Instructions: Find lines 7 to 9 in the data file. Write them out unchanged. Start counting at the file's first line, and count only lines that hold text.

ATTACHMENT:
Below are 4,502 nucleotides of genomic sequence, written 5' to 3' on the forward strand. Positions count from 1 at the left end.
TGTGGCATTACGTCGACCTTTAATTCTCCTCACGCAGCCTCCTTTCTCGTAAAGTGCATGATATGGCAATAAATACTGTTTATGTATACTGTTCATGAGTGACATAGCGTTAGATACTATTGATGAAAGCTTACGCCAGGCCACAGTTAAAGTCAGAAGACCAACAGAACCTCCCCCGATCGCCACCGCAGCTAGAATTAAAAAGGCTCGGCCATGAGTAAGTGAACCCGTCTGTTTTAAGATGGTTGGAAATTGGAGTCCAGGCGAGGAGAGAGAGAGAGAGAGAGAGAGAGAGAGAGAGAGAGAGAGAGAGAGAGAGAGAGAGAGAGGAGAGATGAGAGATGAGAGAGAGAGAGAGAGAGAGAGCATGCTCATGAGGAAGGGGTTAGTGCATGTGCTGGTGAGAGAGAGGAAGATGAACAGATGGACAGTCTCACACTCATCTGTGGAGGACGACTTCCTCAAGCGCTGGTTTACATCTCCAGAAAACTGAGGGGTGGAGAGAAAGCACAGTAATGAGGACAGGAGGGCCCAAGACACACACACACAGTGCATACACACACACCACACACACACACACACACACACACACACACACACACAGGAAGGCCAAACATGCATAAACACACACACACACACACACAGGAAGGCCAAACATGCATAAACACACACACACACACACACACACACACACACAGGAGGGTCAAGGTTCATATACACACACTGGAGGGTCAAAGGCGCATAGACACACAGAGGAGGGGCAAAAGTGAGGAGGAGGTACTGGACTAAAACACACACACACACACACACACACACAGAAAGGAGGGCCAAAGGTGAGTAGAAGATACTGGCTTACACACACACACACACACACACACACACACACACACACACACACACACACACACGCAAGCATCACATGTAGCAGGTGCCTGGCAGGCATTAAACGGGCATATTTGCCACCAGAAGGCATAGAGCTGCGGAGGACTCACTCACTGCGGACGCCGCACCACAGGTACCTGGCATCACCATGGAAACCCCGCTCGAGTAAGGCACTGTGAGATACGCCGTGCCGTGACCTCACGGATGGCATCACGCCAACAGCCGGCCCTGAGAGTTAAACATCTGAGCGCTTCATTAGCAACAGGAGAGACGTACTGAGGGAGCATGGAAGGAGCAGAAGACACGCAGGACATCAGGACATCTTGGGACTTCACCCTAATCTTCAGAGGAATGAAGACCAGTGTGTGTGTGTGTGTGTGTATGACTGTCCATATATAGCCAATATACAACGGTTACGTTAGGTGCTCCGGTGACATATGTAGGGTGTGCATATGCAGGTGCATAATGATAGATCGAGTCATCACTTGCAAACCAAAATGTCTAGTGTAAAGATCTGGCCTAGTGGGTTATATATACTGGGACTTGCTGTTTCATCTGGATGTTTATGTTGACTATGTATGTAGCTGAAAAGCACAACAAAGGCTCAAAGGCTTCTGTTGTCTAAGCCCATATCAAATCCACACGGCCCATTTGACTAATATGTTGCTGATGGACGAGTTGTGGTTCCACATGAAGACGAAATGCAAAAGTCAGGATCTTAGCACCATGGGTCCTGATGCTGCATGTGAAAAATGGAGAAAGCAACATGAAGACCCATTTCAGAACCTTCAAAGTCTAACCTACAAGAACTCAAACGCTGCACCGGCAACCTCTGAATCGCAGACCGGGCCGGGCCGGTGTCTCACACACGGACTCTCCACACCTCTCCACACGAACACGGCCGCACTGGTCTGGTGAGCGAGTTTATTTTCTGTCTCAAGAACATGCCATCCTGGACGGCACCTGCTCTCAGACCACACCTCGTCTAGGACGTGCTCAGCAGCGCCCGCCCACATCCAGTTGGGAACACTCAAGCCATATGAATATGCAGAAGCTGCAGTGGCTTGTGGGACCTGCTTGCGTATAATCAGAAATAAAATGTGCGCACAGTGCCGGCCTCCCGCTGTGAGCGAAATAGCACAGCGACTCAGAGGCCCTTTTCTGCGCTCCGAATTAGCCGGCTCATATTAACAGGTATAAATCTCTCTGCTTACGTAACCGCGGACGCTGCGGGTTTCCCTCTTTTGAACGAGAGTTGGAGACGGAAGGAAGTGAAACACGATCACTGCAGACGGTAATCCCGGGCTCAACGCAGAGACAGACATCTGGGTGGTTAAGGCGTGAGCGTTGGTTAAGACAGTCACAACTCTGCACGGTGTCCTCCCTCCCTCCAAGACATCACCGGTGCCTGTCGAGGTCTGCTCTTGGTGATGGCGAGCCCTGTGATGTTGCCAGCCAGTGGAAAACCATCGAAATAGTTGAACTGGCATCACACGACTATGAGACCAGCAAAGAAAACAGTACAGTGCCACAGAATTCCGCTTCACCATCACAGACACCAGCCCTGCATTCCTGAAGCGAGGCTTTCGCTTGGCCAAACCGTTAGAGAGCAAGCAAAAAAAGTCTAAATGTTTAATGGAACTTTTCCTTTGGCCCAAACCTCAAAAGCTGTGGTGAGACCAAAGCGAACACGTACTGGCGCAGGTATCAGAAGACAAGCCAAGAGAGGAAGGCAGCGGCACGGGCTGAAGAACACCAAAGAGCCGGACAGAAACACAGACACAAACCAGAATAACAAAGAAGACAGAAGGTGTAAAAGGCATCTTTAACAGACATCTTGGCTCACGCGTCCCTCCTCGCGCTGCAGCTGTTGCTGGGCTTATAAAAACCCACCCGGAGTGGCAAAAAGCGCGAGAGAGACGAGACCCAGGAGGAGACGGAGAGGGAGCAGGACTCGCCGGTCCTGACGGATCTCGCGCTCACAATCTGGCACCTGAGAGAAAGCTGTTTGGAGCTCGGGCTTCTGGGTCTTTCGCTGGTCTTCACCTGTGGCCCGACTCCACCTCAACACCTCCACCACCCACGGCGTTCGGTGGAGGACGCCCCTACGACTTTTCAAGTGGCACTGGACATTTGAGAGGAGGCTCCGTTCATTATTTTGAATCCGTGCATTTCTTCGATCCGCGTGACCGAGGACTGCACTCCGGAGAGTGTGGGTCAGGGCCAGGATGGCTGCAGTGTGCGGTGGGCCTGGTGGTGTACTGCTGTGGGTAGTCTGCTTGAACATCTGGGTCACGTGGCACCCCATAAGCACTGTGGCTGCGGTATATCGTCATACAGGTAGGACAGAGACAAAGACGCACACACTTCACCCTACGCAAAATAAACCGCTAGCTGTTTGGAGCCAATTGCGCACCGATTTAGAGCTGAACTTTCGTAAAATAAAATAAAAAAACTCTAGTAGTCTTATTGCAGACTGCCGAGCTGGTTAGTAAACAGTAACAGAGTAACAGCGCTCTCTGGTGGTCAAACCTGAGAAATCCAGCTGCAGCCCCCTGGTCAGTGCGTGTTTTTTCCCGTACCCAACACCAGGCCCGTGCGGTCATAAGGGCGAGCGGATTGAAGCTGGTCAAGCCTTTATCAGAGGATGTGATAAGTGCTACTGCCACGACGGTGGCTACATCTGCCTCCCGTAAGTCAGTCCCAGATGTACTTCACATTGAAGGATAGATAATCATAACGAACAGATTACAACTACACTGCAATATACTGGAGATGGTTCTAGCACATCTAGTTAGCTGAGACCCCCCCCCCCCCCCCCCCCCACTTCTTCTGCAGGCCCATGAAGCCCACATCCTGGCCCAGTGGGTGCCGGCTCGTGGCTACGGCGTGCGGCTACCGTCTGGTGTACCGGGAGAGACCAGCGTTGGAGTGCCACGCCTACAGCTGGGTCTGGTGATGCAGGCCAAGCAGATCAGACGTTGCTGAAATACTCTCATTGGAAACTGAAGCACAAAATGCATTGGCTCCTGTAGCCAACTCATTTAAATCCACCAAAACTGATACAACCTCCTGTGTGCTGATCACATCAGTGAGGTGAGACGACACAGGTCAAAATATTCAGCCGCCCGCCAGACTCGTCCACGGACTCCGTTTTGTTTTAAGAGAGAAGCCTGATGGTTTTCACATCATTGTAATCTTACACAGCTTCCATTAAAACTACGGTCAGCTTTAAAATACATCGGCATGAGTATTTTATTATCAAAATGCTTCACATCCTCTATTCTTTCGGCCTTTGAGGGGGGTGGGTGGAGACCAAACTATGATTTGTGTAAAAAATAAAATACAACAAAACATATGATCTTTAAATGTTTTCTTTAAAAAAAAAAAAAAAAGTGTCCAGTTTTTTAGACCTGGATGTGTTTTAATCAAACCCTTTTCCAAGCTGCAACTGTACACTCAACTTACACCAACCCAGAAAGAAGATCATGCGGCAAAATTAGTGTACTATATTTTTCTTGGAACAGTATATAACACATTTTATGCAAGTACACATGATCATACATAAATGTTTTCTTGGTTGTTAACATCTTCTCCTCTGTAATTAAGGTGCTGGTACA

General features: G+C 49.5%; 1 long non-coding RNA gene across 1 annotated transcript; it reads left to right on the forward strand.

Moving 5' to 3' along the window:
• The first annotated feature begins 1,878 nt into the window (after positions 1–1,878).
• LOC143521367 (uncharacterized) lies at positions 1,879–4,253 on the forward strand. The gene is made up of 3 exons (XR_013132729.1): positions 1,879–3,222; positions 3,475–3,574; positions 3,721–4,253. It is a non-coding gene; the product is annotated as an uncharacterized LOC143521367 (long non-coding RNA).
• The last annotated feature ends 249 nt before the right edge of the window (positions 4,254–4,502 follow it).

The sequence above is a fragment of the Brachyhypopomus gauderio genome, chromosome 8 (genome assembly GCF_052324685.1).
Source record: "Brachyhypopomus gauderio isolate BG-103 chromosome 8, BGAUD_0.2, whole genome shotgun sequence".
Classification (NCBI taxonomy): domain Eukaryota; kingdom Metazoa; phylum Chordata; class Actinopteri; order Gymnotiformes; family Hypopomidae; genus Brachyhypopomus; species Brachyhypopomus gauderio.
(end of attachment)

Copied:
• The last annotated feature ends 249 nt before the right edge of the window (positions 4,254–4,502 follow it).

The sequence above is a fragment of the Brachyhypopomus gauderio genome, chromosome 8 (genome assembly GCF_052324685.1).
Source record: "Brachyhypopomus gauderio isolate BG-103 chromosome 8, BGAUD_0.2, whole genome shotgun sequence".